A discussion of “Artist/Author : Contemporary Artists’ Books”

In Uncategorized on December 24, 2009 at 10:43 pm

Artist/Author : Contemporary Artists’ Books

With essays by Cornelia Lauf, Glenn O’Brien, Clive Phillpot (he is the man holding the coffee cup and is strangely absent from the internet), Jane Rolo, and Brian Wallis

Interview with Martha Wilson

Book Design by Renee Green

As a guide to artists’ books, Artist/Author does a variety of things very well.  As a survey of the field of contemporary artists’ books, it is as successful as a survey can be.

There are a variety of excellent surveys of artists books including The Century of Artists’s Books by Johanna Drucker and No Longer Innocent: Book Art in America 1960-1980 by Betty Bright.  What sets Artist/Author apart is its selectivity and the participation of two progenitors of the field of artists’ books, Clive Phillpot (former director of the library at the Museum of Modern Art) and Martha Wilson (founder of Franklin Furnace).

The introductory essay by Clive Phillpot provides a detailed “spectrum” of the field. The strength of Phillpot’s essay is that it shows the wide range of artists’ books production (an important acknowledgment and a helpful introduction for the novice).  For Phillpot the spectrum of artists’ books includes:

  • Magazine Issues and Magazine Works
  • Assemblings and Anthologies
  • Writings, Diaries, Statements, and Manifestos
  • Visual Poetry and Wordworks
  • Scores
  • Documentation
  • Reproductions and Sketchbooks
  • Albums and Inventories
  • Graphic Works
  • Comic Books
  • Illustrated Books
  • Page Art, Pageworks, and Mail Art

The “spectrum” is substantial, and it is substantive in that it fleshes out what one could “possibly” mean when one describes a work as an artists’ book.

One of the tediums of  many surveys on artists’ books is process of defining what is and is not an artists’ book.*  Artist/Author is no different in this regard.  Unfortunately, critics still feel the yoke of definition.  Though the field had arguably been in existence since the 1960s, all credible publications feel compelled to state, re-state, argue, probe, and thoroughly kick to death the idea of what is or is not an artists’ book.  While there is merit to this dialogue, the result is less pages for critical thought about the works and in turn a more general approach to artists’ books in general.

Phillpot has his own definition of artists’ books, which the reader can take as the books official stance.  His definition is a good one and is seemingly inclusive, in fact, it is much more inclusive then the definition I saw him give (at the 2008 Conference on Contemporary Artists’ Books sponsored by ARLIS and Printed Matter, New York) while discussing his collecting practice as director of the library at MOMA.  As Phillpot states: I would like to make a distinction between “artists’ books,” meaning books and booklets authored by artists, and  “bookworks,” meaning artworks in book form.  Artists’ books are distinguished by the fact that they sit provocatively at the juncture where art, documentation, and literature all come together.  Indeed, one of the characteristics of the field is its mongrel nature.  It is populated with many subspecies and hybrids, and ultimately dissolves into the large universe of books, pamphlets, and magazines.  What really characterizes artists’ books is that they reflect and emerge from the preoccupations and sensibilities of artists, as makers and citizens.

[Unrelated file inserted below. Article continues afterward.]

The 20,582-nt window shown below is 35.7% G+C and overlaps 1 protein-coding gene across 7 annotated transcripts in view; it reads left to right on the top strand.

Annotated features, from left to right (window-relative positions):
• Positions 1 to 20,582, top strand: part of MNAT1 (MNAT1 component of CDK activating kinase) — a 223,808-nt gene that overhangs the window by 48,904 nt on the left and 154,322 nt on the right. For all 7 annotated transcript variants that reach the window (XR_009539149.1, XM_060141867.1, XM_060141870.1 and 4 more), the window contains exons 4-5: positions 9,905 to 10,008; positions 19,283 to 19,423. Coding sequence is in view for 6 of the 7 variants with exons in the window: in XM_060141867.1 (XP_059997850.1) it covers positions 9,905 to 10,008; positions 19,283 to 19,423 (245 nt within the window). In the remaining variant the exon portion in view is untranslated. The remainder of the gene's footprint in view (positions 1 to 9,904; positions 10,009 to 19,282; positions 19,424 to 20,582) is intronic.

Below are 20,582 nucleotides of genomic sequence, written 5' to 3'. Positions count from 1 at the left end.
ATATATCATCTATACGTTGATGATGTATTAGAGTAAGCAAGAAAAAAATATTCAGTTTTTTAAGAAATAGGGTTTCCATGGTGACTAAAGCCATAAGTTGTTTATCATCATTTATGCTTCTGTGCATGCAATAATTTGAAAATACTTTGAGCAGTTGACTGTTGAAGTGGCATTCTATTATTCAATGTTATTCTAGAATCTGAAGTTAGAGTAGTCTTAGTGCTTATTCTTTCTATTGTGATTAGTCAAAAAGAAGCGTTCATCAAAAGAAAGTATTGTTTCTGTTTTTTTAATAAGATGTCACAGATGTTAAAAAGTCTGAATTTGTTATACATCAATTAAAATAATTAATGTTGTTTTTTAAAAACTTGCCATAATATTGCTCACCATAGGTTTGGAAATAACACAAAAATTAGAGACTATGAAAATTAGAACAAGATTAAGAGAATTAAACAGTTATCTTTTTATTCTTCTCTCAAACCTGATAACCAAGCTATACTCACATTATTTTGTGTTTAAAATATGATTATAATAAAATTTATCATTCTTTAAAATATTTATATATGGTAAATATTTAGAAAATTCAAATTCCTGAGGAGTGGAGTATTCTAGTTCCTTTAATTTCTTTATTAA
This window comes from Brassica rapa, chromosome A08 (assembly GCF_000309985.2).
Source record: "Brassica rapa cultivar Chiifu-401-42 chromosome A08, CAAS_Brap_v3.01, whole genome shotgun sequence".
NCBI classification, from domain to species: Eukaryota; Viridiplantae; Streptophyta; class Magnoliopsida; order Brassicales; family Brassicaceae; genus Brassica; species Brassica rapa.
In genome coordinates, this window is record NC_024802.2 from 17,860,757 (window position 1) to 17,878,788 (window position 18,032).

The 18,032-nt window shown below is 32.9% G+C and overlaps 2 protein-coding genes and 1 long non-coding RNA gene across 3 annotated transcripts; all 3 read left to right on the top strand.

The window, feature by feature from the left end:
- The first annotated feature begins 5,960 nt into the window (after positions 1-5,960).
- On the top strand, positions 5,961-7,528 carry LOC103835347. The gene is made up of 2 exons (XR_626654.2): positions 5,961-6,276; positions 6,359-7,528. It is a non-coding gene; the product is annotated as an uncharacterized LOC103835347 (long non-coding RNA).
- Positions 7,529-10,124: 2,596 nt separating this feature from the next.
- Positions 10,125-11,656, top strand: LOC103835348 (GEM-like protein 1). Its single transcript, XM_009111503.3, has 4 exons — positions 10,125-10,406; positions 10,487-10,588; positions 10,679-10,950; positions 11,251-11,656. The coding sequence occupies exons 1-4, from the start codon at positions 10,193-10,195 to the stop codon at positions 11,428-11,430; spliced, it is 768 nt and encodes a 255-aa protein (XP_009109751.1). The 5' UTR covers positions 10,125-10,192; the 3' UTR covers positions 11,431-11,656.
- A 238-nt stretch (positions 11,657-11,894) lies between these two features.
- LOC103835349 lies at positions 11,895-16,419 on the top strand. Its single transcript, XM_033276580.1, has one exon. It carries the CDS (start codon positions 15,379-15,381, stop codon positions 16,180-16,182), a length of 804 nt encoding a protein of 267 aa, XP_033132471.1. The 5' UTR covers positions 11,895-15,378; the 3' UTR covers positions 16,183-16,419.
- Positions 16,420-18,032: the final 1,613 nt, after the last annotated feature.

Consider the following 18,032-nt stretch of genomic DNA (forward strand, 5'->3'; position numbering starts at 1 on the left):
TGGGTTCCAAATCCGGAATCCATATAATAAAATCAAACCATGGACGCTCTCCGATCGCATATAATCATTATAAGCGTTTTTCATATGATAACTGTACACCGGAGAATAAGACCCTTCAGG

The inclusiveness of this statement is perhaps misleading for the book as a whole.  The preoccupation of this book and Phillpot’s collecting strategy share a similar sentiment in that the focus is on mass-produced book-objects that are created by artists who self-consciously use the book form.

The jumping off point for this type of work and for the birth of contemporary artists’ books as a field is almost exclusively considered to be Ed Ruscha’s Twentysix Gasoline Stations.  If one begins the definition of the field with Twentysix Gasoline Stations then it is no wonder that works like livre d’artistes and handcrafted one of kind bookworks are left out of the survey and therefore generally left out of the field.

With that being said about what is left out of the field, what is included is an impressive array of books from some of the twentieth centuries most interesting (largely conceptual) artists such as Martin Kippenberger, Lawrence Weiner, Ian Hamilton Finlay, Sol LeWitt, Jenny Holzer, George Brecht, John Baldessari, Dieter Roth, and Claes Oldenburg, to name just a few.

The book itself is well-designed with color photos of all of the works in the physical exhibition (shown at the Weatherspoon art Gallery, North Carolina; Emerson Gallery, New York; Museum of Contemporary Art, Chicago; Lowe Art Museum, Florida; Western Gallery, Washington; and University Art Gallery; Massachusetts).  Also included is a comprehensive list of Artists’ Books Publishers and a wonderful Selected Bibliography that includes articles, books, and exhibition catalogs.